Three in four people believe more attention should be paid to homelessness, report finds

Three in four people believe more attention should be paid to homelessness, report finds

Almost nine in ten people think that homelessness is a serious problem and nearly three-quarters of the public believe that not enough attention is given to the issue in the UK, newly published research by Ipsos MORI has found.

The survey was conducted for the Centre for Homelessness Impact, an independent organisation that supports the use of data and evidence in bringing about a sustainable end to homelessness. It found that, overall, the public are more likely to see homelessness as the consequence of things outside people’s control (52%) rather than bad choices people have made (17%)

Many more people see homelessness as something affecting the whole of society rather than thinking the issue only really affects those who experience it (56% versus 20%), it showed.

Dr Lígia Teixeira, chief executive of the Centre for Homelessness Impact, said: “This polling shows that there is an opportunity for bold action to end homelessness for good and ensuring that where it exists it is brief and does not recur.

“It is encouraging that 86% of the public agree that homelessness is a serious problem and that 71% say not enough attention is paid to it but it is also important to note that more than half of the public see homelessness as something affecting all of us, not just those who experience it. We are all in this together. It’s also encouraging to see that so many of those asked believe that evidence should inform decisions rather than just belief in a particular solution.

“At the Centre for Homelessness Impact, we are assembling, evaluating, testing and sharing the best available evidence of what works in reducing and eradicating homelessness and encouraging policymakers to make evidence-led decisions and adopt evidence-led practices to do so.”

The report also found there is strong support among the public for policies designed to address homelessness: creating a legal right to shelter for anyone who does not have somewhere to live is backed by 73% and opposed by just 5%.

The polling showed that 70% support working to change any negative views of people who are homeless with 4% against this.

Investing money in preventing homelessness rather than in services to help those who are homeless has slightly lower support compared to other policy proposals but, still, 61% back this approach and just 6% oppose it.

The survey involved a representative sample of 2,180 UK adults aged 16-75 sourced from Ipsos MORI’s online panel undertaken during November-December 2020.

Overall it found that 86% of people across the UK consider homelessness to be a serious problem and only 4% expect it to decrease in the next 12 months, 6% over the next 2 years. These views are widely held; 86% of people in each of England, Wales and Scotland consider homelessness a serious problem for the UK, 81% do so in Northern Ireland.

Homelessness is, however, associated more with the UK’s cities than with rural areas and there is a national-local perception gap; while 83% consider it a serious problem at a UK level, a much smaller 44% think the same in terms of the area where they live. And there are large geographic differences; homelessness is recognised as a problem locally by 65% in London but only 34% in the North East of England. Overall, 45% of people in England think it a problem in their local area compared to 39% in Wales, the same in Scotland and 32% in Northern Ireland.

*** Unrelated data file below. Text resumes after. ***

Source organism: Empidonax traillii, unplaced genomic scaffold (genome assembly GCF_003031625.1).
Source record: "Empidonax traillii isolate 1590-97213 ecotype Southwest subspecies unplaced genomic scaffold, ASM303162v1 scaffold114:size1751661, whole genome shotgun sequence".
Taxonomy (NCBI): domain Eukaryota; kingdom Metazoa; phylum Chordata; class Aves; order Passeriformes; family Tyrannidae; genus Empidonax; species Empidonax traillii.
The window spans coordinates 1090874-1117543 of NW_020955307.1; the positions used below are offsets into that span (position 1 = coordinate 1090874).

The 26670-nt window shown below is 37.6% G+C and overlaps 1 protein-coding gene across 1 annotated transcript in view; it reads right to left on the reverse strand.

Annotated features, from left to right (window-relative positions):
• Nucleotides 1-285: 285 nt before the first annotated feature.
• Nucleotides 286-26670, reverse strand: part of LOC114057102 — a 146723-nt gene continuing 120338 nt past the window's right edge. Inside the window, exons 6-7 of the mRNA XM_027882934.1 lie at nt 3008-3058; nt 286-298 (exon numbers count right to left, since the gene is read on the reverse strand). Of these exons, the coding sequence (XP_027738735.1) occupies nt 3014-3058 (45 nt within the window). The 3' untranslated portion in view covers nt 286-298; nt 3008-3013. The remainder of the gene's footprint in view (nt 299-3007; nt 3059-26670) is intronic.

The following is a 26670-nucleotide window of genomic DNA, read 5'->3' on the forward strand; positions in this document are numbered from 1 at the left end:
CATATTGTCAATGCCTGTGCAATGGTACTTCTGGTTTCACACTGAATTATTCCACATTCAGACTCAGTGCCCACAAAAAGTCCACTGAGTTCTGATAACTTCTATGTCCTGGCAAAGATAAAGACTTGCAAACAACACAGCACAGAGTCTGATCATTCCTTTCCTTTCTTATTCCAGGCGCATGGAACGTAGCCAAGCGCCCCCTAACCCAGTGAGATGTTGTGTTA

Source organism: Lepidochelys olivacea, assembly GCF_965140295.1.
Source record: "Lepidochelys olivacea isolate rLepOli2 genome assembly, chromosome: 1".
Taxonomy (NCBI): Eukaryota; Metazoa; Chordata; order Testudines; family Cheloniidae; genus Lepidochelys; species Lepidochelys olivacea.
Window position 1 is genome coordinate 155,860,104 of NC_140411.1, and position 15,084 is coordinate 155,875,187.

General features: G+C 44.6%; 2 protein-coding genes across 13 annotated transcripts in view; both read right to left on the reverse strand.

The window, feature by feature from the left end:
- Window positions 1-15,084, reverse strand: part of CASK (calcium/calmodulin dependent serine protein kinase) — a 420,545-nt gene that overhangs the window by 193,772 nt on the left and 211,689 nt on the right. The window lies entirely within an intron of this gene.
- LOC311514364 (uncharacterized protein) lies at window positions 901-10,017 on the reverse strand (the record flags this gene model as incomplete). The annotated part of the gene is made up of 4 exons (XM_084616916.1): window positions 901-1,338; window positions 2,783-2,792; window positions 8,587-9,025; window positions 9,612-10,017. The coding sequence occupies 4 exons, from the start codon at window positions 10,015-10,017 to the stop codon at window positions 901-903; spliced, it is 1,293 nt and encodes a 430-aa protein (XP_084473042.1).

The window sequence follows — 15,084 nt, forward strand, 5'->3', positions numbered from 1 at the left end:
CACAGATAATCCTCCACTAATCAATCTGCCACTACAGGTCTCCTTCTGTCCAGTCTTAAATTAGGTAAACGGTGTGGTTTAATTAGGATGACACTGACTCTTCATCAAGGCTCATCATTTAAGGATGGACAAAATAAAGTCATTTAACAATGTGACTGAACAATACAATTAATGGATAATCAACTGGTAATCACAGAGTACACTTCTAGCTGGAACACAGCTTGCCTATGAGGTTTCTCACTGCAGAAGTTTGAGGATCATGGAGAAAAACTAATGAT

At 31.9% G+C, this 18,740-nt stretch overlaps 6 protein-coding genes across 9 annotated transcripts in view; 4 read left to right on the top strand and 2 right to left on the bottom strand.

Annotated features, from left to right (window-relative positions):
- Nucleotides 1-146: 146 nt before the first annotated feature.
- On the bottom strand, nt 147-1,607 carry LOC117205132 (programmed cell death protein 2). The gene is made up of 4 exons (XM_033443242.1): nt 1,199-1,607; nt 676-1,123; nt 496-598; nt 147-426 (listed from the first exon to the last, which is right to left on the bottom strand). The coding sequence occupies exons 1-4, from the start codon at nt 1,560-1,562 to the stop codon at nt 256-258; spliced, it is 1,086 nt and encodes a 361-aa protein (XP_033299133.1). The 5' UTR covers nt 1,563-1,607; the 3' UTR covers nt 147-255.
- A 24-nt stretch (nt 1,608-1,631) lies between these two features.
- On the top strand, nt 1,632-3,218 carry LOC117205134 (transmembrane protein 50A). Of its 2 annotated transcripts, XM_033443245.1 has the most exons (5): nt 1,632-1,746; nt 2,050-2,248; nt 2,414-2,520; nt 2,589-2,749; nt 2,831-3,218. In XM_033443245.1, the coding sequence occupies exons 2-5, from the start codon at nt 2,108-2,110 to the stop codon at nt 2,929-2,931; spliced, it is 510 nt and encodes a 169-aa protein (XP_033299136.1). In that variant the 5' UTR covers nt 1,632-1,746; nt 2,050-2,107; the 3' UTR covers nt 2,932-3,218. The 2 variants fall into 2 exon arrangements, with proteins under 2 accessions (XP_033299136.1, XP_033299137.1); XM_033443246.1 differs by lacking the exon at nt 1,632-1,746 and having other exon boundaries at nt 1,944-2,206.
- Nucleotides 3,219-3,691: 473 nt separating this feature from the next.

Seven in ten in the UK, 71%, believe that we do not pay enough attention to the issue as a society. Again, this is consistently felt across the UK – it’s 70% in England, 75% in Northern Ireland, 76% in each of Scotland and Wales.

A majority of the public say they would like to see important decisions about homelessness made based upon evidence of what works (57% choose this from a list).

By a margin of 6 to 1 (65% to 10%), people agree with basing decisions mostly on evidence in preference to mostly on what people think is the right thing to do. Just over a quarter, 27%, strongly prefer this approach. Evidence-based decision-making is the preferred basis for decisions among all age groups and socio-economic groups, but younger age groups are relatively less sure, so too are those who do not see homelessness as a serious problem.

Ben Marshall, research director at Ipsos MORI, said: “The survey highlights the importance of evidence – people prioritise its use in decision-making – while also generating its own evidence on what people think and know about the issue, its scale and causes. For example, people overestimate the extent of homelessness and the incidence of alcohol or drug dependency among those experiencing it. And by a margin of nearly 3 to 1 they think that ‘The UK has one of the highest rates of homelessness among richer countries’ – when the opposite is true.

“Against this backdrop, the survey has also generated evidence that messages relating to evidence of what works, and the use of more positive language, can have a positive influence when engaging the public about homelessness. Even if they are insufficient on their own to change the external culture around the issues, these changes to ‘framing’ can make an important and helpful contribution. Just as evidence can help make policy, it can help communicate it.”

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